Biologist and Cal Poly professor Emily Taylor has nearly 20 years of experience studying rattlesnakes, and as one of the only experts in the region, she’s been called out to a lot of homes and farms to safely remove unwanted snakes.
Over the years, she’s seen a lot of interesting reptilian behavior, like the time a 3-foot kingsnake wrapped itself around a pregnant rattlesnake of the same size and ate it slowly. Or in February when two male rattlesnakes were caught on camera duking it out at the Pismo Preserve.
PHOTO COURTESY OF CENTRAL COAST SNAKE SERVICES
HISS April and May are busy months for Pacific Rattlesnakes like the one pictured. Watch out for them while locked down at home.
While Taylor describes those kinds of sightings as “incredible” and “wonderful,” she’s well aware that not everyone feels the same way.
“I actually love snakes. I’m a snake lover,” Taylor told New Times
. “But I understand that that’s not universal.”
With forecasts of warm weather following closely on the heels of recent rains, rattlesnakes are likely to be out and about on the Central Coast throughout the next few months. April and May are always busy when it comes to rattlesnakes, according to Taylor. But she worries that with everyone locked up at home because of the COVID-19 pandemic—possibly spending more time in their gardens and yards than ever—there will be an uptick in encounters between rattlesnakes and people.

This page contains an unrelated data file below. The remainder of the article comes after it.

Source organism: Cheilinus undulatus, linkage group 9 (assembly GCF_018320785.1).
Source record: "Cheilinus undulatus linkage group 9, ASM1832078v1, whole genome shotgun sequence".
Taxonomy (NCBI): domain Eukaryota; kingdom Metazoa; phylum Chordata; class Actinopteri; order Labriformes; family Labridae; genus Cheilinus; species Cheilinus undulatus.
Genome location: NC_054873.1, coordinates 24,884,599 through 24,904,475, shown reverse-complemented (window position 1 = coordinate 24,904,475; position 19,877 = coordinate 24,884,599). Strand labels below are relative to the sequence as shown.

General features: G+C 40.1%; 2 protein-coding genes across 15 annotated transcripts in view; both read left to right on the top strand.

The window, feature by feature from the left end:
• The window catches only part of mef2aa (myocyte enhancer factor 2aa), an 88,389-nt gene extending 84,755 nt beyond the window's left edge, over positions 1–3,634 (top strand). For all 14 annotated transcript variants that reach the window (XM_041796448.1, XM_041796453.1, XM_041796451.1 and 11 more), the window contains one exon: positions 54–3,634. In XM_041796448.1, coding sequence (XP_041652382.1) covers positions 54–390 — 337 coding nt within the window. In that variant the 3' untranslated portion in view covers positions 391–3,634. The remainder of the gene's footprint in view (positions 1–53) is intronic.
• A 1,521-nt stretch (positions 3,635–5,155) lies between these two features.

Central Coast Snake Services can help with that. Taylor officially started the business in October 2019, and while most of her revenue comes from hosting snake safety training courses for biologists, businesses, and military groups, Central Coast Snake Services also offers aid to residents in need.
Through her business, Taylor offers free snake identification and consultation services. If there’s a snake on your property, you can email Central Coast Snake services a photo or tag the company on social media, and Taylor will respond with an identification and some fun facts. She’ll also tell you how to deal with an unwanted slitherer on your property free of charge.
The costs come in when a snake needs to be professionally removed, and Taylor said the charges there mostly cover transportation. Whenever Taylor is called in to catch snakes, she releases them into appropriate habitats that are far from residential homes, businesses, and farms.
Central Coast Snake Services also offers snake fence installations and information on ways to make yards less appealing to snakes.
“Rattlesnakes are an important part of the ecosystem,” Taylor said, adding that while it's important to keep people, pets, and livestock safe from rattlesnakes, the same goes for the snakes. “So that everyone can live safely together.”
If you have a snake-related question or concern, call Central Coast Snake Services at (805) 401-0811.